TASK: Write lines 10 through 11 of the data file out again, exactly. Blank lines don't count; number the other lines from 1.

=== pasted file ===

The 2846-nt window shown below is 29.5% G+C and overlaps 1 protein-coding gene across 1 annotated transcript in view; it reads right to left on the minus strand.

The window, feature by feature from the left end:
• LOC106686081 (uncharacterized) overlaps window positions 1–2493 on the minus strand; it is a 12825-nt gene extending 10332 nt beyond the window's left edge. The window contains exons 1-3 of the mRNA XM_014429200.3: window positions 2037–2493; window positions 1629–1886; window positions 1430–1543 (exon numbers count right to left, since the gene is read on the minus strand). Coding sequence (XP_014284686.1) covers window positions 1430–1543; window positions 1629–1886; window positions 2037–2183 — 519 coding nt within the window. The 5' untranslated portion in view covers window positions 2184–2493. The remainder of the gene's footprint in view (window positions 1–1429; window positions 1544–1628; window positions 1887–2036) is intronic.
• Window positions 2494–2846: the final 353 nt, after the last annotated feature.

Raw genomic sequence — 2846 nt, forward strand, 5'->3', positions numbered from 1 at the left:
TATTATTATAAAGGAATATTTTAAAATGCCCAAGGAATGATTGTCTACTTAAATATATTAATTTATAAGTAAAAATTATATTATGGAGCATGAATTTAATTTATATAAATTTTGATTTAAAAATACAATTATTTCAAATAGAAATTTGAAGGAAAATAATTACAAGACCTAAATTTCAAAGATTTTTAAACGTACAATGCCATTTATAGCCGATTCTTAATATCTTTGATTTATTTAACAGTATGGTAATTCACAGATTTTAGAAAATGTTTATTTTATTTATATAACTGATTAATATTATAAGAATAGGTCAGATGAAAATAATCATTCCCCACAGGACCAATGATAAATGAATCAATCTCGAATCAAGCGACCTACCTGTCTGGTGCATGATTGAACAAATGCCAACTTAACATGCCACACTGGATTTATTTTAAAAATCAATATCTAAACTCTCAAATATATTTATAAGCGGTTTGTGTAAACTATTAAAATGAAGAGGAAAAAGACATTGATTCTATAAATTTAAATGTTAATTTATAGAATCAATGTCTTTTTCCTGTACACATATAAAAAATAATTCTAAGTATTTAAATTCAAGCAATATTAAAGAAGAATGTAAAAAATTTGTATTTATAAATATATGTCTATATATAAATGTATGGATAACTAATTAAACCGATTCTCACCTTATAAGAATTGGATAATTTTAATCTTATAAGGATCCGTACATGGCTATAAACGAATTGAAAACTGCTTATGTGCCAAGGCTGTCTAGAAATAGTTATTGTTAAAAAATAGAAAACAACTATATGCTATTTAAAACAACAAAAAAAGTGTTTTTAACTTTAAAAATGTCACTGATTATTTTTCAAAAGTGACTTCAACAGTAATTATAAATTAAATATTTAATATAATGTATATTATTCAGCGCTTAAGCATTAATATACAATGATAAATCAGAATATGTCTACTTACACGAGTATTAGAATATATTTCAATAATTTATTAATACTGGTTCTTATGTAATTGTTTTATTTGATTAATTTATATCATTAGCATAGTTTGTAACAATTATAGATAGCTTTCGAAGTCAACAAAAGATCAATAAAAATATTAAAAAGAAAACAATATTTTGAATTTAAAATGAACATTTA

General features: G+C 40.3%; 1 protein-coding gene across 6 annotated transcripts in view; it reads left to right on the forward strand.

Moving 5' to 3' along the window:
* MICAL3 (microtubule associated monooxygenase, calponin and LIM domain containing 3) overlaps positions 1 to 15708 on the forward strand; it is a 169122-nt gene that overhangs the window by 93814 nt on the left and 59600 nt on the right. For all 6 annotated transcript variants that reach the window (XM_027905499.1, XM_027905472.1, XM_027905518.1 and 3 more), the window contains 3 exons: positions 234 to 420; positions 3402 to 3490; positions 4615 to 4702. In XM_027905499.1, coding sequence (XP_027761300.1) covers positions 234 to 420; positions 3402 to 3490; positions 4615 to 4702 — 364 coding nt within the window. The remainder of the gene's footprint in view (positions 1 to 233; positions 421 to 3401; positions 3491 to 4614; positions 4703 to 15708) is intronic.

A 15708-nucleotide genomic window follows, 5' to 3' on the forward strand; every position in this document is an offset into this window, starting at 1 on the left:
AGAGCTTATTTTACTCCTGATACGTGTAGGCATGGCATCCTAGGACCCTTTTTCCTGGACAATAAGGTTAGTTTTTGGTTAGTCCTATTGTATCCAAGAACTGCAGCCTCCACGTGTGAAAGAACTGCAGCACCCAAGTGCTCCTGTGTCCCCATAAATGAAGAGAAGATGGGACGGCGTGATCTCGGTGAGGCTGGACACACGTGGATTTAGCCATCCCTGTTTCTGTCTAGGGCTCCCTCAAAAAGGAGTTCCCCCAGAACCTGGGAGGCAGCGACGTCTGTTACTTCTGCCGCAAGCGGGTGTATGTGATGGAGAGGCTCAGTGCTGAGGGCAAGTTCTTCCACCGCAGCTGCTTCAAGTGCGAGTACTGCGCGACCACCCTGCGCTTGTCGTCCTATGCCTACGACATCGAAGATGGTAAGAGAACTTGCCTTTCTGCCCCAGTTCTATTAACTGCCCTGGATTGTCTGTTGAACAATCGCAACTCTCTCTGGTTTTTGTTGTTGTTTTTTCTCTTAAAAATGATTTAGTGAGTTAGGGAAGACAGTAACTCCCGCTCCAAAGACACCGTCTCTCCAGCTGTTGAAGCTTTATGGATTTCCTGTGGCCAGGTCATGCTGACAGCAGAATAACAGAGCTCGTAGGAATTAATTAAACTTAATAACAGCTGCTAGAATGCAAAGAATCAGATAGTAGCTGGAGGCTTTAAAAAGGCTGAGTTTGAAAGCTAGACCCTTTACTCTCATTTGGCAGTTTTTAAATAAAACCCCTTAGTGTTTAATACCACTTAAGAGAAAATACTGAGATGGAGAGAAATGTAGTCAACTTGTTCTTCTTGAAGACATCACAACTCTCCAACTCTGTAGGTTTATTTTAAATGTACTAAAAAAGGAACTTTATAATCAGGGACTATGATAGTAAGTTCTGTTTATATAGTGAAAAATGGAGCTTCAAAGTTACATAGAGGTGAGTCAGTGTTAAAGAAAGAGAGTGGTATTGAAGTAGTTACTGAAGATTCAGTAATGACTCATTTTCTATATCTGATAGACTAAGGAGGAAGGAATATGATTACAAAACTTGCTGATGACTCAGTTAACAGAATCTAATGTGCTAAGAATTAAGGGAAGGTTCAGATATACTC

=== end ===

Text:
A 15708-nucleotide genomic window follows, 5' to 3' on the forward strand; every position in this document is an offset into this window, starting at 1 on the left:
AGAGCTTATTTTACTCCTGATACGTGTAGGCATGGCATCCTAGGACCCTTTTTCCTGGACAATAAGGTTAGTTTTTGGTTAGTCCTATTGTATCCAAGAACTGCAGCCTCCACGTGTGAAAGAACTGCAGCACCCAAGTGCTCCTGTGTCCCCATAAATGAAGAGAAGATGGGACGGCGTGATCTCGGTGAGGCTGGACACACGTGGATTTAGCCATCCCTGTTTCTGTCTAGGGCTCCCTCAAAAAGGAGTTCCCCCAGAACCTGGGAGGCAGCGACGTCTGTTACTTCTGCCGCAAGCGGGTGTATGTGATGGAGAGGCTCAGTGCTGAGGGCAAGTTCTTCCACCGCAGCTGCTTCAAGTGCGAGTACTGCGCGACCACCCTGCGCTTGTCGTCCTATGCCTACGACATCGAAGATGGTAAGAGAACTTGCCTTTCTGCCCCAGTTCTATTAACTGCCCTGGATTGTCTGTTGAACAATCGCAACTCTCTCTGGTTTTTGTTGTTGTTTTTTCTCTTAAAAATGATTTAGTGAGTTAGGGAAGACAGTAACTCCCGCTCCAAAGACACCGTCTCTCCAGCTGTTGAAGCTTTATGGATTTCCTGTGGCCAGGTCATGCTGACAGCAGAATAACAGAGCTCGTAGGAATTAATTAAACTTAATAACAGCTGCTAGAATGCAAAGAATCAGATAGTAGCTGGAGGCTTTAAAAAGGCTGAGTTTGAAAGCTAGACCCTTTACTCTCATTTGGCAGTTTTTAAATAAAACCCCTTAGTGTTTAATACCACTTAAGAGAAAATACTGAGATGGAGAGAAATGTAGTCAACTTGTTCTTCTTGAAGACATCACAACTCTCCAACTCTGTAGGTTTATTTTAAATGTACTAAAAAAGGAACTTTATAATCAGGGACTATGATAGTAAGTTCTGTTTATATAGTGAAAAATGGAGCTTCAAAGTTACATAGAGGTGAGTCAGTGTTAAAGAAAGAGAGTGGTATTGAAGTAGTTACTGAAGATTCAGTAATGACTCATTTTCTATATCTGATAGACTAAGGAGGAAGGAATATGATTACAAAACTTGCTGATGACTCAGTTAACAGAATCTAATGTGCTAAGAATTAAGGGAAGGTTCAGATATACTC